Mister Bigs

Here's a B3, a B6 and a B7 Bigsby-all vintage plus the "short" hinge 3 screw hinge piece. I don't have a B5-that's the 'horseshoe' type you see on solid bodies. Only the B7 is correct Bigsby for a 335/345 and 355.

Does it make sense to anybody that a Stratocaster with a hardtail is less desirable than one with a trem but an ES-335 with a trem is worth 15%-25% less than a stop tail? Those of you who know me know I don’t like Maestros on a 335 but I kind of like the sideways as long as you don’t touch it. It looks cool, OK?  But a Bigsby, if you have the right one mounted is a pretty functional item. It makes a decent tailpiece so even if you don’t use it, it doesn’t crap up your tone. It changes it a little perhaps but not much. It makes it harder to string and it weighs 11 ounces which is a lot but it’s still a pretty durable invention considering how long they have been in use. Trems or vibratos as they should be called really weren’t all that popular until the early 60’s. The majority of 335s and 345s were stop tails. A lot of them got converted to Bigsbys later but by 1962, it seems that the Bigsby/Custom Made configuration was the default. A little Bigsby history:  It was invented, of course, by Paul Bigsby who designed guitars (and, arguably, the six on a side headstock) and a lot of other stuff as well. He received the patent in August of 1953 for the Bigsby Vibrato System and it is pretty much the same today as it was in 1953. There have been refinements along the way but the basic principle is still the same.  The four main models (with all sorts of variations) can be confusing. There is only one that is correct for an ES-335 and only one that was used by Gibson for the semi hollow line. That’s the B7 with the “ex short” mounting bracket. It says that right on it. It always attaches with 4 screws, although I had a factory 59 with a B7 that had a three screw attachment, so don’t freak out if your early 335 has the same thing. There should be a fifth hole under there for the ground wire if it was installed at Gibson. There are two screws that go into the top of the guitar that any 335 aficionado knows to look for when inspecting a prospective purchase. The B7 has a tension bar that the strings go under which gives the strings an acceptable break angle. You sometimes will see a B3 on a 335 but it is always an aftermarket mod and it will always have a shallow break angle because the unit is too short for the 335. A B6 would work better but so will a B5 “horseshoe” but they will look totally wrong so don’t but these on your 335. If you’re looking for a vintage Bigsby for your  vintage ES, try to get one that is era correct. There are a couple of things that will help you tell the newer ones from the older ones. First, look at the string posts. On the older ones they go all the way through the shaft. The newer ones don’t (see photo). Also, look at the holes drilled in the unit for the two screws that go through the top. The older ones aren’t countersunk whereas the newer ones are. I don’t know what year the changes were made but I believe it was in the 70’s. Also look at where the Bigsby name and patent number are. The older one has the Bigsby name and the patent number left unpainted. The newer one is entirely black except for the name Bigsby. I’m not sure when they made that change or if it is consistent-I have a factory Bigsby 63 with the patent number painted black. The ones from the 50’s often had no black paint there at all. Also, the arm attachment changed somewhere around 1960 from a big Phillips screw to a stud with the screw on the underside. You’ll see gold ones with the screw until ’63 or so. The aluminum ones transitioned in 60-61, although I’ve seen two from late 59. So, if whammy you must, a Bigsby B7 is the ticket. Now you know what to look for. And don’t forget, that’s almost three quarters of a pound of added weight.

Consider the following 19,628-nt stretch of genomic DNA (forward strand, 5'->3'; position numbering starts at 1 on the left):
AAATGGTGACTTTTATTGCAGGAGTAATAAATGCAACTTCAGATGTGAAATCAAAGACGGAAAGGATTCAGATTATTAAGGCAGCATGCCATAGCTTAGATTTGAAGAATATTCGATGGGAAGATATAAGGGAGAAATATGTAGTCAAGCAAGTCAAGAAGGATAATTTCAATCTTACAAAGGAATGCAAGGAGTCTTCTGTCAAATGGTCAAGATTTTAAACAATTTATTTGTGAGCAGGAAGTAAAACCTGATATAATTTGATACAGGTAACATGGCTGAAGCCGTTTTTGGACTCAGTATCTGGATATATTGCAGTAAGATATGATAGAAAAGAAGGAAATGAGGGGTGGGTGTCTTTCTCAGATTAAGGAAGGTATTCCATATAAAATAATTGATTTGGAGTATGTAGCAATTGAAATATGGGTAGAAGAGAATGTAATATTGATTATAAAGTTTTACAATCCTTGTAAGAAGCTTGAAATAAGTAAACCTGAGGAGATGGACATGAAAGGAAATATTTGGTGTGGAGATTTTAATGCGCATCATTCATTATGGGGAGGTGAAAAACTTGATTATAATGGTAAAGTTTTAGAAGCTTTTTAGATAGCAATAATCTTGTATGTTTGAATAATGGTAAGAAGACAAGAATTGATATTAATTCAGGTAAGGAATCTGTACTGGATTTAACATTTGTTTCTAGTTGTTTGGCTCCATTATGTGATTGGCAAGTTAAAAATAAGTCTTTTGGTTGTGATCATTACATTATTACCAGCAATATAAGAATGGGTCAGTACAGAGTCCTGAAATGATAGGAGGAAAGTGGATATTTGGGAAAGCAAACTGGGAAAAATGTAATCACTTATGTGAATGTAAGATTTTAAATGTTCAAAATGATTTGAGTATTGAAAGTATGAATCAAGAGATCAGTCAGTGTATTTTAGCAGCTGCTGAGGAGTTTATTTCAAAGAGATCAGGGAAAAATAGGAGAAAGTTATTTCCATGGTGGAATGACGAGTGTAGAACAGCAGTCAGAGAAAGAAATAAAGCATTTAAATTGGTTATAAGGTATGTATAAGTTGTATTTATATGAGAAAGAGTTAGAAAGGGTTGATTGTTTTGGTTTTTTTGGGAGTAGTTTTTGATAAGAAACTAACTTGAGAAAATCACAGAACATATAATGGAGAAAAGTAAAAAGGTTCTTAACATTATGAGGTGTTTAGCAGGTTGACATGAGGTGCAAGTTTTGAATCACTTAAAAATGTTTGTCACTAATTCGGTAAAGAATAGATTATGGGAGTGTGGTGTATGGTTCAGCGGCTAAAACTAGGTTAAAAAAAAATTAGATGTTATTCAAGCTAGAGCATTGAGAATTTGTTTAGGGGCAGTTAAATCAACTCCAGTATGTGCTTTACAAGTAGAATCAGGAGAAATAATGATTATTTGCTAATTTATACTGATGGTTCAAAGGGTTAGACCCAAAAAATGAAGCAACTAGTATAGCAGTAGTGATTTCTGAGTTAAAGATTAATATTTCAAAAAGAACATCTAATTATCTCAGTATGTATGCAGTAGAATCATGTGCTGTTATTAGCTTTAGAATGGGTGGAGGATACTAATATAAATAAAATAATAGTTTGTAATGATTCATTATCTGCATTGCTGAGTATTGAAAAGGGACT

Here's the bottom side. The designation "ex short" should be on the mounting bracket and the letters "LP" on the plate. I'm pretty sure they don't stand for Les Paul but actually stand for "long plate". But I could be wrong.

60's on the right, 70's on the left. Note the shaft where the strings wrap is different as are the screw holes and the paint of the plate.

One Response to “Mister Bigs”

  1. RAB says:

    Charlie, wow, all this Bigsby trivia is amazing and cool! Since I am not a tremolo-user I never paid much attention to Bigsbys but it is interesting to learn a bit about them! I recall the story that Paul Bigsby was also somehow involved in the motorcycle business and used a motorcycle engine valve spring on his tremolo? Yes, re the added weight, this aging git-slinger is glad to be playing guitars as light as possible especially on those long, 4 set gigs! My 355 and Riviera are 8 lbs or less, the ’56 LP conversion is a “load” at 8 lbs, 11 oz!

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